Mixed (moratorium) messages by By Robert Lewis-Manning, Chamber of Shipping of British Columbia
Op-ed piece highlights risks of tanker moratorium...
It is now well-known that the Federal Government intends to formalize a moratorium on the shipment of crude oil in waters off Northern British Columbia. Such a moratorium would be a precedent in Canada in so much as it would limit the ability of the supply chain to move a specific commodity by a specific mode of transportation in a specific area. For many in the marine industry, this appears to be a premature decision that was based on speculation rather than fact, or at least didn’t fully consider the industry’s safety record and the regulatory framework in which it operates, the legal obligations inherent in the United Nations Convention on the Law of the Sea, or the industry’s leadership approach towards continuous improvement. It was not precipitated by a significant incident involving damage to the environment or loss of life, nor was the requirement identified by another government process such as a risk assessment. While transportation professionals may view the proposed moratorium as ill-conceived, it is clearly supported by some stakeholders who may not fully understand the scope of regulatory options available to the government to manage risk.
It would be easy to view the proposed moratorium in a negative light, especially as it appears to be a predetermined outcome without respecting due process. Notwithstanding, the Government has an opportunity to get this one right now by establishing a deliberate process from the start that is inclusive of stakeholders, transparent, and which clearly recognizes fact-based decision-making. This is clearly an emerging and important theme demanded by Canadians and First Nations, and supported by governments. The Government also has the advantage of time as it does not appear as if the proposed project will move forward quickly. Northern Gateway and the Aboriginal Equity Partners have requested that the Government, through the National Energy Board, approve an extension to the sunset clause for an additional three years in order to address regulatory and legal issues and further develop partnerships with First Nation communities in the region. Although a comprehensive marine environmental assessment was covered in the Northern Gateway regulatory review, additional time provides an opportunity to further examine the risk of marine operations in Northern B.C. and how to mitigate such risk. By doing so, it should become very clear as to whether a moratorium would be the appropriate tool to address the residual risk associated with possible tanker traffic.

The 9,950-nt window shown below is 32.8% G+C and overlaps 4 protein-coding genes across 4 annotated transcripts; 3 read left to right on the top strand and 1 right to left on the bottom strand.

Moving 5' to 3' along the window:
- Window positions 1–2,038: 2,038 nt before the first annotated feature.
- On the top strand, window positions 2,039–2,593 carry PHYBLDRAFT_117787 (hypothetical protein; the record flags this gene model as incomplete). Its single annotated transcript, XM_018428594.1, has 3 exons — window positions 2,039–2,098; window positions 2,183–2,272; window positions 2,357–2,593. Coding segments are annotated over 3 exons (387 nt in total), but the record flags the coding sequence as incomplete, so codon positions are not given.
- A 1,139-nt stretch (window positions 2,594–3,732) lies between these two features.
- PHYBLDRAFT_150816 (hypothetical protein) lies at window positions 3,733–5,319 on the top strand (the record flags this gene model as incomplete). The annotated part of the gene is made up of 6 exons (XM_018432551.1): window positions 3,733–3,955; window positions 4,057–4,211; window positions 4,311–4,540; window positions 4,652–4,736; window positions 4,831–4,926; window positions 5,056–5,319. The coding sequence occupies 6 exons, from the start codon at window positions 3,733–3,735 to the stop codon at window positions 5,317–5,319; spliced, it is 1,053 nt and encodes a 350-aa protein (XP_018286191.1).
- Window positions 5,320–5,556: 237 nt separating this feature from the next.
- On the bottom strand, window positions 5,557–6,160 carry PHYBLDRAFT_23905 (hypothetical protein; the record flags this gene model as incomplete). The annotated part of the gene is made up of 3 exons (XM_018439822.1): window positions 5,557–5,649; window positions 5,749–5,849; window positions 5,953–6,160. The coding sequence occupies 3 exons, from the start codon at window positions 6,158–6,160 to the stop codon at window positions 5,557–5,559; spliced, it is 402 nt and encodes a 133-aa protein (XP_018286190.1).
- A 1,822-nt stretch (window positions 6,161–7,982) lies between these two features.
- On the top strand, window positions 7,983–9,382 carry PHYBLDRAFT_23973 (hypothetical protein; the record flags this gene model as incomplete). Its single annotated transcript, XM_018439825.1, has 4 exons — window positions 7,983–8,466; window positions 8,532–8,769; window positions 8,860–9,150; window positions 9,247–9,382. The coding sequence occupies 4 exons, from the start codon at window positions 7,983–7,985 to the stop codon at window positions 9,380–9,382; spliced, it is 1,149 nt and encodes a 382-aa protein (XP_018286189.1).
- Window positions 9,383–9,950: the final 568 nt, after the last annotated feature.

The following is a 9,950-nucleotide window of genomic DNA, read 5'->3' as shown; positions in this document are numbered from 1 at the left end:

Perhaps this is also an opportunity to address several other important challenges associated with the management, protection and use of our waters. Canada has a sporadic strategy and approach to marine spatial planning and this continues to play out under a new government. While the Minister of Transport quite rightly speaks about the need for transportation corridors to leverage increasing trade opportunities, he does not have a direct role in developing such corridors when it concerns Canada’s oceans. In fact, the statutory authority to plan and manage the use of Canadian waters rests with Fisheries and Oceans Canada, and to a limited extent, Environment and Climate Change Canada through its agency, Parks Canada. While all of these departments have strong mandates and capable teams, none of them has a clear vision or mandate from the government to lead comprehensive marine spatial planning and so it is inevitable that a patchwork of initiatives will continue to unfold. The proposed moratorium is but one of many initiatives.